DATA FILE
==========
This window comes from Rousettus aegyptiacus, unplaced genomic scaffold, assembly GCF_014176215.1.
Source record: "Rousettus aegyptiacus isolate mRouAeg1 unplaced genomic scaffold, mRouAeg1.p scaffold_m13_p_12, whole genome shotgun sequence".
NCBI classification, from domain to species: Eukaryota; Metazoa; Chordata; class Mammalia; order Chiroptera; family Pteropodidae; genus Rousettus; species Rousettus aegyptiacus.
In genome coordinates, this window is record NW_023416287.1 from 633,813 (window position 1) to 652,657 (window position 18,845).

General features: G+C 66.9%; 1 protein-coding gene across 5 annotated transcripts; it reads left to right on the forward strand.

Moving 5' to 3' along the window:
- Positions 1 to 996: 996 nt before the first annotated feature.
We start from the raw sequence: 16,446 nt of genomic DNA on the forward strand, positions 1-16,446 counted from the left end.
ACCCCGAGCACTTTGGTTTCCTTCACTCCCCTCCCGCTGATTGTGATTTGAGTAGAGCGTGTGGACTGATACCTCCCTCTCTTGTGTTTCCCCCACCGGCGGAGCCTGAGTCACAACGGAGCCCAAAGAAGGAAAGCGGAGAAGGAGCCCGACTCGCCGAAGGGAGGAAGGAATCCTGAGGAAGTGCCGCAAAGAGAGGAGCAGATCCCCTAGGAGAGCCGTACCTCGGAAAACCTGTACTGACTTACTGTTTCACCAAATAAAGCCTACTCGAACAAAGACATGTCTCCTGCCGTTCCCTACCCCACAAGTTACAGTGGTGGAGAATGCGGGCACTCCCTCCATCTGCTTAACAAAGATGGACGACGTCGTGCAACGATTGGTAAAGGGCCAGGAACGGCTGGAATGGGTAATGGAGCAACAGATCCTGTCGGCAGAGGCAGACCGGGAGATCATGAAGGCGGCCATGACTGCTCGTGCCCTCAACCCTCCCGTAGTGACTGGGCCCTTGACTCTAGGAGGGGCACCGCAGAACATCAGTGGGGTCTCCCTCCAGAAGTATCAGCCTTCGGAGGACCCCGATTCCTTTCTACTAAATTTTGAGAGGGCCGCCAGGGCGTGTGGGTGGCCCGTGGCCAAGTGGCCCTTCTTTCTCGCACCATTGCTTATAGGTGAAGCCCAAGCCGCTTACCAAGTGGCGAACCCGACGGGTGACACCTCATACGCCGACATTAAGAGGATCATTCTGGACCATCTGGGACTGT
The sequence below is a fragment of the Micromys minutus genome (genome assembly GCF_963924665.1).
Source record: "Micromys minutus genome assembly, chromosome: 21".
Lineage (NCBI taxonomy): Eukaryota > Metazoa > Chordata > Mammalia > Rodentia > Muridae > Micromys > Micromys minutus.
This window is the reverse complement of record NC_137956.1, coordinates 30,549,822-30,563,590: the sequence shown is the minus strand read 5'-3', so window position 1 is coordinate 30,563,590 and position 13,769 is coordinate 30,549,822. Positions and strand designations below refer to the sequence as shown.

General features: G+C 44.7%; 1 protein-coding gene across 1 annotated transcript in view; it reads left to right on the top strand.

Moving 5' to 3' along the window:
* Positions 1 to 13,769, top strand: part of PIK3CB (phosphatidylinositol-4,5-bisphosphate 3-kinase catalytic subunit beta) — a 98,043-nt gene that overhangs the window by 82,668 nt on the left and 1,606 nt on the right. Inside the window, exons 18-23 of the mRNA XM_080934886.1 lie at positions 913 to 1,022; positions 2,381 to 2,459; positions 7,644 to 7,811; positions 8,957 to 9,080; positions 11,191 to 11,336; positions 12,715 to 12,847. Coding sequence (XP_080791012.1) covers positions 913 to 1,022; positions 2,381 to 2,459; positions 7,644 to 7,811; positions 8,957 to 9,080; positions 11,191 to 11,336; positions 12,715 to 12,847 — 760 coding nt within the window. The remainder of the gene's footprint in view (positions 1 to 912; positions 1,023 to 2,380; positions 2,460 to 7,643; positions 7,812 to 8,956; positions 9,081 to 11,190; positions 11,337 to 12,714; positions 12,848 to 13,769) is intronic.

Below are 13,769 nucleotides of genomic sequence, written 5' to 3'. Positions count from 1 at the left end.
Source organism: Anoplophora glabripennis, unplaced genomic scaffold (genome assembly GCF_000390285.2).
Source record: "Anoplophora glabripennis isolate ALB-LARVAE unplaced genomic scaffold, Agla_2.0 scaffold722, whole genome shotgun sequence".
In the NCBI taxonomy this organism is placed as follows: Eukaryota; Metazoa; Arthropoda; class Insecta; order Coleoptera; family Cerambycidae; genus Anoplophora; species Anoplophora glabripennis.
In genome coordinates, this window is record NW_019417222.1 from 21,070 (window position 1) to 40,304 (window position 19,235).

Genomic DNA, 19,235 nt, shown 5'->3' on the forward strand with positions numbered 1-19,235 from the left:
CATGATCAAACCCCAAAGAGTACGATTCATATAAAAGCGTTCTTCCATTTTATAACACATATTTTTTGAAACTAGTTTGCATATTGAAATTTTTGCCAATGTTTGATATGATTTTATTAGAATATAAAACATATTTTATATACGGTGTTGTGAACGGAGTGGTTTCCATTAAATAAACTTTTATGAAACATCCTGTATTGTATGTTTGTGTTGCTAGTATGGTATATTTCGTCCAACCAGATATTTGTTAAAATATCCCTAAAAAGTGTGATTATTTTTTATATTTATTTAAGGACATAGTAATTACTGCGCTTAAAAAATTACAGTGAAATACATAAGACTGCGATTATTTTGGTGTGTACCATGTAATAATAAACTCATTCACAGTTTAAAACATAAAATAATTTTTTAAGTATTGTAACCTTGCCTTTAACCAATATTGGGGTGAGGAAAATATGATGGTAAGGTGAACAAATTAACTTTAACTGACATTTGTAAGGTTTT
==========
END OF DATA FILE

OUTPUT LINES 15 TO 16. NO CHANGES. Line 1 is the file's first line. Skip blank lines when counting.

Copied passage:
Moving 5' to 3' along the window:
* Positions 1 to 13,769, top strand: part of PIK3CB (phosphatidylinositol-4,5-bisphosphate 3-kinase catalytic subunit beta) — a 98,043-nt gene that overhangs the window by 82,668 nt on the left and 1,606 nt on the right. Inside the window, exons 18-23 of the mRNA XM_080934886.1 lie at positions 913 to 1,022; positions 2,381 to 2,459; positions 7,644 to 7,811; positions 8,957 to 9,080; positions 11,191 to 11,336; positions 12,715 to 12,847. Coding sequence (XP_080791012.1) covers positions 913 to 1,022; positions 2,381 to 2,459; positions 7,644 to 7,811; positions 8,957 to 9,080; positions 11,191 to 11,336; positions 12,715 to 12,847 — 760 coding nt within the window. The remainder of the gene's footprint in view (positions 1 to 912; positions 1,023 to 2,380; positions 2,460 to 7,643; positions 7,812 to 8,956; positions 9,081 to 11,190; positions 11,337 to 12,714; positions 12,848 to 13,769) is intronic.